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Logic should not be trusted.

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Seraiah replied on Sat, Jun 30 2012 5:22 PM

Friedmanite:
You can admit that you made a mistake...

Already did, already clarified what I meant.

I still think it was silly that I had to clarify it, but whatever. Judging by the fact that it took people so long to point out the misuse of the word "is", I suspect that most people understood what I meant on the first reading. Silly point, silly argument.

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Seraiah:
And what would the universe look like if it was like how I said it? Isn't that a destinction without a difference?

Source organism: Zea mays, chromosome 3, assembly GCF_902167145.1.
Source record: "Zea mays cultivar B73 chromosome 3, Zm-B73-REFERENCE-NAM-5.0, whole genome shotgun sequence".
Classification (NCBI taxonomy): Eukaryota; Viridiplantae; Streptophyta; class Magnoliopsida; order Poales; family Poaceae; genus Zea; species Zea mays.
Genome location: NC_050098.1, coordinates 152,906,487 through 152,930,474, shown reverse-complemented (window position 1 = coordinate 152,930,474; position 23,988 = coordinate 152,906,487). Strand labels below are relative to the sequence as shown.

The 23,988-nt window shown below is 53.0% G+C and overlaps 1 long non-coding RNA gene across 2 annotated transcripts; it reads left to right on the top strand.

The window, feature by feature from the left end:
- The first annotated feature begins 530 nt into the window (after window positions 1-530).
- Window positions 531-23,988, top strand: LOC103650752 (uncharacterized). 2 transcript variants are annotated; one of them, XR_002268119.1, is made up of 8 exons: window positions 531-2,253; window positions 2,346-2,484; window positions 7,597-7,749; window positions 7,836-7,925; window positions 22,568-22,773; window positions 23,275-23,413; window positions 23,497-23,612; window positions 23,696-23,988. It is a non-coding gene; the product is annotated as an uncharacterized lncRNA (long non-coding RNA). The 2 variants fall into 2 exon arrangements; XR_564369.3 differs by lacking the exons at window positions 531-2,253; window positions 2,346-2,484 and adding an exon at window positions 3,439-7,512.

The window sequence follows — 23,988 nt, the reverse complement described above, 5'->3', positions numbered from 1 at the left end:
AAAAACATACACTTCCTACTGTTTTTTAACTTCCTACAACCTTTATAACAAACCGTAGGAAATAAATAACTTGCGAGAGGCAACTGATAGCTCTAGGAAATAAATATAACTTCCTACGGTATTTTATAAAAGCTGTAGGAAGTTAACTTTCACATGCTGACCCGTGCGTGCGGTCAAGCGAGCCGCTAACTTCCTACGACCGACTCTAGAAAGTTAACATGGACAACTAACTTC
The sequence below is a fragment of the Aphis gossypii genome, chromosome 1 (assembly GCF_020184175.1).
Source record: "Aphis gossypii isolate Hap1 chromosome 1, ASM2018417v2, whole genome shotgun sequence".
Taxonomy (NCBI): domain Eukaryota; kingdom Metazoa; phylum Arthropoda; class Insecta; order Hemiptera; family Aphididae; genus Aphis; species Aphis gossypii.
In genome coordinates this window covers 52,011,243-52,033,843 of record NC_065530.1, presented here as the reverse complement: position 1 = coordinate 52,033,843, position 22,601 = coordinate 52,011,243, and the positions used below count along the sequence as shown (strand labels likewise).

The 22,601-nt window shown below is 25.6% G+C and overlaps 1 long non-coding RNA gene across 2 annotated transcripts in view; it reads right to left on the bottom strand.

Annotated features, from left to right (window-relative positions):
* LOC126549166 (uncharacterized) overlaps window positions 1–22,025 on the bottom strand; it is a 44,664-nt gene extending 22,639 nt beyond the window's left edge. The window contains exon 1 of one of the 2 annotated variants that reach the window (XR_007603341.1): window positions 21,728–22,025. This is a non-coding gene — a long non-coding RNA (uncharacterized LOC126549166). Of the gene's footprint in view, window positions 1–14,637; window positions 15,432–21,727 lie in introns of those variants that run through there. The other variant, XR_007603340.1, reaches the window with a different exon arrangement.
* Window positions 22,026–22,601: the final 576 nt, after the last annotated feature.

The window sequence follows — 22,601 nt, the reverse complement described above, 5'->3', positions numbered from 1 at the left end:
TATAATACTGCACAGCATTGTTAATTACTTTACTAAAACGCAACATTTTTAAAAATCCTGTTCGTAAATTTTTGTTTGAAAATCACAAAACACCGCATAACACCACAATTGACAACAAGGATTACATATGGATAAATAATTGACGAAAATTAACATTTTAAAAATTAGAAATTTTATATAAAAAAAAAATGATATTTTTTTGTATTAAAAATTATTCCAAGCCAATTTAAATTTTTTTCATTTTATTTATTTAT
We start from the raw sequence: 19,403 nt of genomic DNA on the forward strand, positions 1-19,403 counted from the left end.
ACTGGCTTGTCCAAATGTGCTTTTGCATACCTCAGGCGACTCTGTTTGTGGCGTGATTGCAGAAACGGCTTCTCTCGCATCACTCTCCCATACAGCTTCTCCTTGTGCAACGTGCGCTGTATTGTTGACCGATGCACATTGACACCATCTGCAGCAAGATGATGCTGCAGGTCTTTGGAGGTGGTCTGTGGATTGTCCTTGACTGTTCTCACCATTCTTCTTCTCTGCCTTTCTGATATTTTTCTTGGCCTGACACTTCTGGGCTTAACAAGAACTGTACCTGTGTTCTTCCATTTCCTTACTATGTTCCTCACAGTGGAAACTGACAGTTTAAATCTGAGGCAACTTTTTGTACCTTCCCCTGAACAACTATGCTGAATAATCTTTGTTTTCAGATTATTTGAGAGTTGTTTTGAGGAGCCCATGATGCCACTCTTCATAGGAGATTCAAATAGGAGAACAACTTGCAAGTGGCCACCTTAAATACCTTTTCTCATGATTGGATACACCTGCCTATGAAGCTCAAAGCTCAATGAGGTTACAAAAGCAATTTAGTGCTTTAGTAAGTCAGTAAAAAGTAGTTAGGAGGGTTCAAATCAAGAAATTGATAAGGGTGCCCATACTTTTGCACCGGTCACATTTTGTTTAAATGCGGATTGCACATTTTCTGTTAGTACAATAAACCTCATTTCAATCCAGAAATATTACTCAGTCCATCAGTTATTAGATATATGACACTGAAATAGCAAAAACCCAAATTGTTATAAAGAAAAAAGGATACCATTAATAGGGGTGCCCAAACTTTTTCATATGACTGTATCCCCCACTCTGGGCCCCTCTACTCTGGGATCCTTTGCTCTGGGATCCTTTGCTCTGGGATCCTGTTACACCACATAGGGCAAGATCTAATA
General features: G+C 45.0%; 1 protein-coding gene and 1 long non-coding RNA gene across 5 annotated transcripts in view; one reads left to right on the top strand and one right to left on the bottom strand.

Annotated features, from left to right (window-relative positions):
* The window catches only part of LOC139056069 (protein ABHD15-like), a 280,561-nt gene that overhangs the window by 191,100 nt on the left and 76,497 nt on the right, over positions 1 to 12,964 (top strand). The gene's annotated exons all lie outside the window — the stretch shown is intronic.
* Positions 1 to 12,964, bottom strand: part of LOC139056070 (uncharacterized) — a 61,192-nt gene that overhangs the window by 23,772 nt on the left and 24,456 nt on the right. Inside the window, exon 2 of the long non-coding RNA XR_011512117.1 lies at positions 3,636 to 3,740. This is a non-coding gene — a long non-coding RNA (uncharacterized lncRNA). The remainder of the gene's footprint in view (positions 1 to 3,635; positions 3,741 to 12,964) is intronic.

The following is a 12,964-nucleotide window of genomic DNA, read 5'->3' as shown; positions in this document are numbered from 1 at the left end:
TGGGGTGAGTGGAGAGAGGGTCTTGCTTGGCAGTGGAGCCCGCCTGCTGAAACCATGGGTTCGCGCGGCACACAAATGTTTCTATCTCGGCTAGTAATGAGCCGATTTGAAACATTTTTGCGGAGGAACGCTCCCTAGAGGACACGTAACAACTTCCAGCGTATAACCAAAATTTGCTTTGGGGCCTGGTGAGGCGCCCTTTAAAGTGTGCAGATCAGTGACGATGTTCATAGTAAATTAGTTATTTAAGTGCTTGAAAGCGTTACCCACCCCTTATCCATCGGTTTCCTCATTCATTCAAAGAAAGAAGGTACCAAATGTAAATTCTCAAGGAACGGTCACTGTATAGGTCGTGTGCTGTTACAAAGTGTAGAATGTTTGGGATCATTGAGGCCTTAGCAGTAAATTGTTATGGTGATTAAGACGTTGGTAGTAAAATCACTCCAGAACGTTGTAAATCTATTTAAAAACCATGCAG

You reversed the causation. It is not true because of testing or repeatability. It testable and repeatable because it is true. Whatever is true was true before its truth was verified through testing and repeat testing.


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I'm just curious what kind of logic he would use to disprove logic. cheeky

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AJ replied on Sun, Jul 1 2012 3:19 PM

Logical inference (and proof) is simply the use of the transformations built into the structure of a language (its grammar, etc.) to simplify a set of utterances. There is nothing magical about it.

Logicians will tell you about a "rule of logic" called modus ponens, which simply says that if:

1. If A then B

2. A

Then you can safely conclude that B.